I was one of four paperboys that delivered for PJS in town. One morning we found PJS had attached a flyer to our paper stacks announcing that if we were to sign up two new customers in the next seven days, we would be able to scoop up as much money as we could from a pot of money. The picture on the flyer showed what looked like a pot of gold and a scoop that resembled one of those metal scoops with a handle you find in an ice machine at a motel. Sounded like a great idea. So, my best friend Jeff and I pounded the pavement afternoons after school and each of us came up with those two new customers. Weeks went by with no indication when the money grab would take place. Finally, after Jeff’s mother called the circulation guy, we got word that he would be swinging by town the following Tuesday afternoon. When we arrived, he had the trunk of his car open and proudly displayed a coffee can full of coins that looked like a can of cheap mixed nuts. Very few quarters (Brazilian nuts), a few more dimes (cashews), yet more nickels (almonds), but the vast majority of coins being pennies (peanuts). Then he produces the small red plastic scoop that was probably the same one that came sealed inside the same coffee can now containing the coins, hands it to Jeff and says he can keep whatever he can get scoop with a single scoop. Jeff worked that scoop around the can of coins with dexterity of a surgeon trying to corral as many quarters as he could, but even then all he could get in the small scoop was about 62 cents. The hilarity of the promotion must have worked on the guy’s conscious as he announced he was going to change the rules and magnanimously told us we could each have two scoops. Needless to say that was the last new customer promotion we ever paid any attention to.
Fool me once, shame on you... .
Let’s face it, we were child labor. PJS made its real money selling space in the paper to its advertisers and secondarily on selling the paper to its customers. There were several times that Jeff and I had a customer who would fall a couple of months behind in paying for their paper and we would call the circulation guy and ask that we be allowed to stop deliveries or that PJS reduce the $21 weekly nut we had to come up with. We were always told to keep delivering and that he would call the customer and get us paid. We never heard from him again on the subject and never got paid. Of course PJS didn’t want us to stop deliveries. Their advertisers paid PJS based upon their circulation numbers. The charge the customer paid for the paper was secondary and, after all, the paper boy still had to send PJS his $21 weekly nut which included a paper for that deadbeat customer. So, the only ones losing money when customers didn’t pay were the paperboys [See the first principle of Harold’s business model, above]. When I eventually turned the route over to the new guy, I explained the sad truth to him just like it was explained to me when I first took over the route - There will be customers that will never come to the door, you will never get paid, but you have to keep delivering the paper anyway cause PJS won’t let you stop.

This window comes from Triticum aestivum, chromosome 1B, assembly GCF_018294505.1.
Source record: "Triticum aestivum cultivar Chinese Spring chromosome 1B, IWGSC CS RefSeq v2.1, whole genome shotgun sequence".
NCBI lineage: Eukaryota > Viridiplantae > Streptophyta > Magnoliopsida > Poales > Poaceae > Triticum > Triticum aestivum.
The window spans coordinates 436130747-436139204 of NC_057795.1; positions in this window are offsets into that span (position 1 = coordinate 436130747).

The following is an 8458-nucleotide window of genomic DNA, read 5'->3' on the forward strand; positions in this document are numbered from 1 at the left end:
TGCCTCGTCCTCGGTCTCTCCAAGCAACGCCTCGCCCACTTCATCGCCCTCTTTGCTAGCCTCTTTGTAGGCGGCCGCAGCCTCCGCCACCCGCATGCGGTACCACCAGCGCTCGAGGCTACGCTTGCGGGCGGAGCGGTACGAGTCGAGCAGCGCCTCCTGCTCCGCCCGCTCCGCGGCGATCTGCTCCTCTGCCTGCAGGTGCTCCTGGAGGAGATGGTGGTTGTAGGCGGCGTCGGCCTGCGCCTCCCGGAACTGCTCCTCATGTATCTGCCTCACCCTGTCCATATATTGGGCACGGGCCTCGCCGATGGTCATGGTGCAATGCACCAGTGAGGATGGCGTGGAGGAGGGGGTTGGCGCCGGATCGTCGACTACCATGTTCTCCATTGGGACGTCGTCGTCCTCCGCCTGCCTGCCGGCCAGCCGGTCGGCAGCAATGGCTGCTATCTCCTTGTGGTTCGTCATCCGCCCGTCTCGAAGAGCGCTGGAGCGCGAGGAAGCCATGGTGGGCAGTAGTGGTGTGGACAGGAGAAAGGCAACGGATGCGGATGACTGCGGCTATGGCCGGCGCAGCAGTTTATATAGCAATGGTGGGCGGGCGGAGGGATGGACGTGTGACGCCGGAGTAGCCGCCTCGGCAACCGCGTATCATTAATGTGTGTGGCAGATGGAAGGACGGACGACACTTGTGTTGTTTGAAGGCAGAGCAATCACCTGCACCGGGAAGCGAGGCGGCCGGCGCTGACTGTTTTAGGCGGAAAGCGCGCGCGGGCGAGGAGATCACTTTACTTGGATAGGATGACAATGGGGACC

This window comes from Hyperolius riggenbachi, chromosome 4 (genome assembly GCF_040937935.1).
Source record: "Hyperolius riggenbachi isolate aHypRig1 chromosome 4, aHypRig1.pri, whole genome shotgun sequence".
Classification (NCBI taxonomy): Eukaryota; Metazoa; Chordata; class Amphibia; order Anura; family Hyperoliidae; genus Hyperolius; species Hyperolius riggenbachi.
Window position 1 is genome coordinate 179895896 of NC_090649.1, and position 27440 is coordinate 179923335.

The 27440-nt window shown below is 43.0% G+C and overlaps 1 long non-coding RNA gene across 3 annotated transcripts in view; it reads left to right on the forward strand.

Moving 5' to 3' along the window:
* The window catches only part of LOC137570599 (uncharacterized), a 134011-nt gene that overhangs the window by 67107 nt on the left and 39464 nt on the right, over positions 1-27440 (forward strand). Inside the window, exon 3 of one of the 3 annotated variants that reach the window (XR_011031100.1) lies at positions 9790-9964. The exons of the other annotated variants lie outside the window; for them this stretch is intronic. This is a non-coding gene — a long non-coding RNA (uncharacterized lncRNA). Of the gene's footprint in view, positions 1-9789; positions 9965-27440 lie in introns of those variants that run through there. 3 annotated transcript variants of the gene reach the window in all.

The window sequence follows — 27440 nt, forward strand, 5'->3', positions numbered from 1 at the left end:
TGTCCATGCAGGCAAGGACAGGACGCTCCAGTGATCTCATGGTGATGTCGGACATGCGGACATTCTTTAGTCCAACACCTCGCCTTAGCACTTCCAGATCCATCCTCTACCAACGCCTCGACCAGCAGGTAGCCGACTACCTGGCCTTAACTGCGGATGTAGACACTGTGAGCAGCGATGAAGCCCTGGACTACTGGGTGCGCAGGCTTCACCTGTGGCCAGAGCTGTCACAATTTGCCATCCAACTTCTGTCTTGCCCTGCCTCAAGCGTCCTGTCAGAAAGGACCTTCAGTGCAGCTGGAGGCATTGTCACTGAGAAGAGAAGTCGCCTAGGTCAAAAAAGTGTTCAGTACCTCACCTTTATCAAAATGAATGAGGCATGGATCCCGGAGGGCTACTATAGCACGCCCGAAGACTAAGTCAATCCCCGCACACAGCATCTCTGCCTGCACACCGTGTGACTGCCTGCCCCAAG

I’m sure many people never appreciated a benefit to the community that the paper boys fulfilled. For many, many residents in my small town, especially the elderly, the widowed and shut-ins, the paper which was faithfully delivered each day (or just on weekends or on Sundays if you preferred) was the main link to life beyond what could be observed from one’s window or yard.
That job also forced me to learn how to respectfully interact with adults who were lonely or confused. Like most young boys, I wanted to just deliver the paper and keep going so I could finish my route as quickly as possible and get home to get ready for school. When the door would open as I approached the porch, my heart would sink as I knew a perfunctory conversation was going to take place. Until I was much older I never appreciated that this was somebody’s mother or grandmother who perhaps lived far away from her children and grandchildren, who had been waiting by the window anticipating a brief conversation with a young face which might be the only one-on-one human contact that customer enjoyed that day or even throughout the week.
I also often encountered the sweet elderly lady who today we would recognize as displaying the early onset of dementia who would week after week protest that she already paid me the 70 cents for last week’s papers or had prepaid for this week’s papers, but, alas, could not produce the ticket for the week in question. This customer was often someone who had known me since I was born, may have attended the same church as my family or who may even have been part of the intimate group which included my grandmother who would get together each Saturday evening to watch the Lawrence Welk Show in color. Yet, business was business. Without saying a word, I would respectfully show her the ticket for the week or weeks in question still in my ticket book knowing what would happen next. This very proud lady would first fetch, then fumble through her coin purse, her eyes welling with tears, to pay me money that she truthfully and sincerely had memories of already paying and wanting to believe that I had simply not given her the ticket, while at the same time wrestling with possibility that she had not previously paid me and this was yet another those embarrassing and confusing moments that seemed to be occurring more and more frequently lately.